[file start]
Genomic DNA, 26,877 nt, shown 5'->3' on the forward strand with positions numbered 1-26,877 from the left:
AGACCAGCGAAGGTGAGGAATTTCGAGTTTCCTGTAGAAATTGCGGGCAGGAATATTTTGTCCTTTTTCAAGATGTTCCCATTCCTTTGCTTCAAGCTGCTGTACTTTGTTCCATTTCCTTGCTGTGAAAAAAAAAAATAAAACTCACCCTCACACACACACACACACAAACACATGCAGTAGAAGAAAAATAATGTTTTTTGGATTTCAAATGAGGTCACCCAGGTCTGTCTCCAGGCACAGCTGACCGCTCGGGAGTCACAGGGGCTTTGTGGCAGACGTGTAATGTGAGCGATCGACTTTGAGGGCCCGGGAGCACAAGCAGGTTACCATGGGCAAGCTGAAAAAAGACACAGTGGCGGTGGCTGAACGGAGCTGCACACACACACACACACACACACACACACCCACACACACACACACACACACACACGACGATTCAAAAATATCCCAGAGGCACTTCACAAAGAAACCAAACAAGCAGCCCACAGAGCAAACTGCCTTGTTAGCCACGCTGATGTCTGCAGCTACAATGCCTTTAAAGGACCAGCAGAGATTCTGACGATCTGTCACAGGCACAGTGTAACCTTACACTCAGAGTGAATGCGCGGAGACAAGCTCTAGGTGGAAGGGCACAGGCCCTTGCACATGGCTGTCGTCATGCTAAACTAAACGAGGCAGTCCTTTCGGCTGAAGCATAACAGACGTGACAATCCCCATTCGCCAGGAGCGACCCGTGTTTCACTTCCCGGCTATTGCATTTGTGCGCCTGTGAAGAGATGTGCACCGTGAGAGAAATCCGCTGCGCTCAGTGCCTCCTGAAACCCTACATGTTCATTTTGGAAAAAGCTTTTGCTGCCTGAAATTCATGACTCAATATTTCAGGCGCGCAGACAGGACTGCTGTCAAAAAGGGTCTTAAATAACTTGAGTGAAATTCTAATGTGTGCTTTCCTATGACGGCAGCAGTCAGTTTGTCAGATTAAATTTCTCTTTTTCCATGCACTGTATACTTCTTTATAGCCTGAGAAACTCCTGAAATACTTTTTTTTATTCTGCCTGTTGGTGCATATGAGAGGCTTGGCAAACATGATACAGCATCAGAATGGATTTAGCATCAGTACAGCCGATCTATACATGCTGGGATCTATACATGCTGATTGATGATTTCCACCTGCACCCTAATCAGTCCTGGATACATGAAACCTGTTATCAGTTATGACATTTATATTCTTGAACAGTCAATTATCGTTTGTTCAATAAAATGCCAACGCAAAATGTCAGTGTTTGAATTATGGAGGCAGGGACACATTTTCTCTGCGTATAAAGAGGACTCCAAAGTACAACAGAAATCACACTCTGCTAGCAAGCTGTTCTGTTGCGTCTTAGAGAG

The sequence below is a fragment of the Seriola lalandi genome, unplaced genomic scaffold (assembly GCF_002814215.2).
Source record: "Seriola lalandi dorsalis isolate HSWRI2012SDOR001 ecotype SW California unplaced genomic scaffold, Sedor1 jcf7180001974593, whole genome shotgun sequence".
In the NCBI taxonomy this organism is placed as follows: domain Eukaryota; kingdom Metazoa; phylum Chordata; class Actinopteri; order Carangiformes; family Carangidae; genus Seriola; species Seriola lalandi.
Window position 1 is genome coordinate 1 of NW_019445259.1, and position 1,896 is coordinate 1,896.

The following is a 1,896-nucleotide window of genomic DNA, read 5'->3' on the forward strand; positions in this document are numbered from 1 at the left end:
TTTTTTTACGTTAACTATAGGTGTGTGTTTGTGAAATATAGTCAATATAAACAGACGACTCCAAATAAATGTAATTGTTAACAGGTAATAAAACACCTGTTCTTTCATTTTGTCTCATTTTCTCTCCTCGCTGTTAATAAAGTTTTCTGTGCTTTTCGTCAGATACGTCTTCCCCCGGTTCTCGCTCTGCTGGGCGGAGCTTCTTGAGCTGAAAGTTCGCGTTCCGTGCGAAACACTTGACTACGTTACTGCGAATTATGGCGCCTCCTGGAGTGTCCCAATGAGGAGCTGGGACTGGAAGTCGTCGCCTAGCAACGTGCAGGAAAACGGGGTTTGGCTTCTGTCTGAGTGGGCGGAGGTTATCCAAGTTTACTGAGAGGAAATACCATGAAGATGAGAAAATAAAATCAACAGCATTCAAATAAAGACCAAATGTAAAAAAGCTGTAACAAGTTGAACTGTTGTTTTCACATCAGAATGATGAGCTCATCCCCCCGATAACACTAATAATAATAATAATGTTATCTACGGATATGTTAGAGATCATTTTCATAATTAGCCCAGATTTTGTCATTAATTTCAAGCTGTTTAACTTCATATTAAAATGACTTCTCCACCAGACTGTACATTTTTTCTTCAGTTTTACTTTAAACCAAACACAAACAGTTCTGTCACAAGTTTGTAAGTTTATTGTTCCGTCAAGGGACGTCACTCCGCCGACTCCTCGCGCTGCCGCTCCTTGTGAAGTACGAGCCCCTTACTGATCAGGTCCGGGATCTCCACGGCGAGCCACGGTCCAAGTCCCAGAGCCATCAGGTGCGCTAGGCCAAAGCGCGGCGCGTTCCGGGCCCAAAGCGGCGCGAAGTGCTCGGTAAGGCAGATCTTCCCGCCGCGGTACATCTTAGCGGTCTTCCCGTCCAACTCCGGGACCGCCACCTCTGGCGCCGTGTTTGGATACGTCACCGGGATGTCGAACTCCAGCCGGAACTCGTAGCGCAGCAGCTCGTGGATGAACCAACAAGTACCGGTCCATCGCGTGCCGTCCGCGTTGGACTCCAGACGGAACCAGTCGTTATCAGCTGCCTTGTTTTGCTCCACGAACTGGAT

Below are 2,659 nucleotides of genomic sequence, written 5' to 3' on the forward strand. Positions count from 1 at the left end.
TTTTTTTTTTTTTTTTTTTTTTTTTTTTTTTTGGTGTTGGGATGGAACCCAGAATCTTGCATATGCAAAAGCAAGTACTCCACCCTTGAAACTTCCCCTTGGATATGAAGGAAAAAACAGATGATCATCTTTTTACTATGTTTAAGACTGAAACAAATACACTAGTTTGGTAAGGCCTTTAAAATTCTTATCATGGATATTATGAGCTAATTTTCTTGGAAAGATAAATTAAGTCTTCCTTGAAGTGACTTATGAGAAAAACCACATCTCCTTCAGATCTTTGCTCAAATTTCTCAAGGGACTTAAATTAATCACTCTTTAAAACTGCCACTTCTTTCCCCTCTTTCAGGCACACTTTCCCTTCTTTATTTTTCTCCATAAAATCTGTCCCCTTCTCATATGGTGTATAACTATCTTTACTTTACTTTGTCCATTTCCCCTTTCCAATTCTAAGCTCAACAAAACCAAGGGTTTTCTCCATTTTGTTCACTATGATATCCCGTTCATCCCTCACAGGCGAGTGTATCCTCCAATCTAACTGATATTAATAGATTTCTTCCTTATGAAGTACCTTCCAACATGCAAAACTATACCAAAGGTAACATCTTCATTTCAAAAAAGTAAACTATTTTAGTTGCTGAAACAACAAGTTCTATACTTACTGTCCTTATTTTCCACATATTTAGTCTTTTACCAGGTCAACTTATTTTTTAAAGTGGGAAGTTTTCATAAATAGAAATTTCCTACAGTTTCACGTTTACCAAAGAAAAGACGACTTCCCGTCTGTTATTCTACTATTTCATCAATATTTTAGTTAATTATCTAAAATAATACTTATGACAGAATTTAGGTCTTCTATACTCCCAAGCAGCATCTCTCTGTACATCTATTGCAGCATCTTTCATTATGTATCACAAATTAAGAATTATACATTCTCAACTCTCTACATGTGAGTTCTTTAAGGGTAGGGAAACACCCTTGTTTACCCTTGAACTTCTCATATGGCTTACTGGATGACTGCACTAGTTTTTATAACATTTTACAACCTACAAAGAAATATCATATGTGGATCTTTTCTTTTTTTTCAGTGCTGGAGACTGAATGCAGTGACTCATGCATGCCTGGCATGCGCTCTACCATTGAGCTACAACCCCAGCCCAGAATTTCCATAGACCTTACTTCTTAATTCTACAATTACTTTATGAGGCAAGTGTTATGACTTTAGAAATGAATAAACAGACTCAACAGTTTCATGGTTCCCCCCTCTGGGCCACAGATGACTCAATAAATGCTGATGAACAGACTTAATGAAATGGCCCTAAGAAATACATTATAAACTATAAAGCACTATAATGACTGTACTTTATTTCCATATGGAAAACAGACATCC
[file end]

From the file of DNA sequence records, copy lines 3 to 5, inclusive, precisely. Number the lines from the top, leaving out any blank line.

The sequence below is a fragment of the Seriola lalandi genome, unplaced genomic scaffold (assembly GCF_002814215.2).
Source record: "Seriola lalandi dorsalis isolate HSWRI2012SDOR001 ecotype SW California unplaced genomic scaffold, Sedor1 jcf7180001974593, whole genome shotgun sequence".
In the NCBI taxonomy this organism is placed as follows: domain Eukaryota; kingdom Metazoa; phylum Chordata; class Actinopteri; order Carangiformes; family Carangidae; genus Seriola; species Seriola lalandi.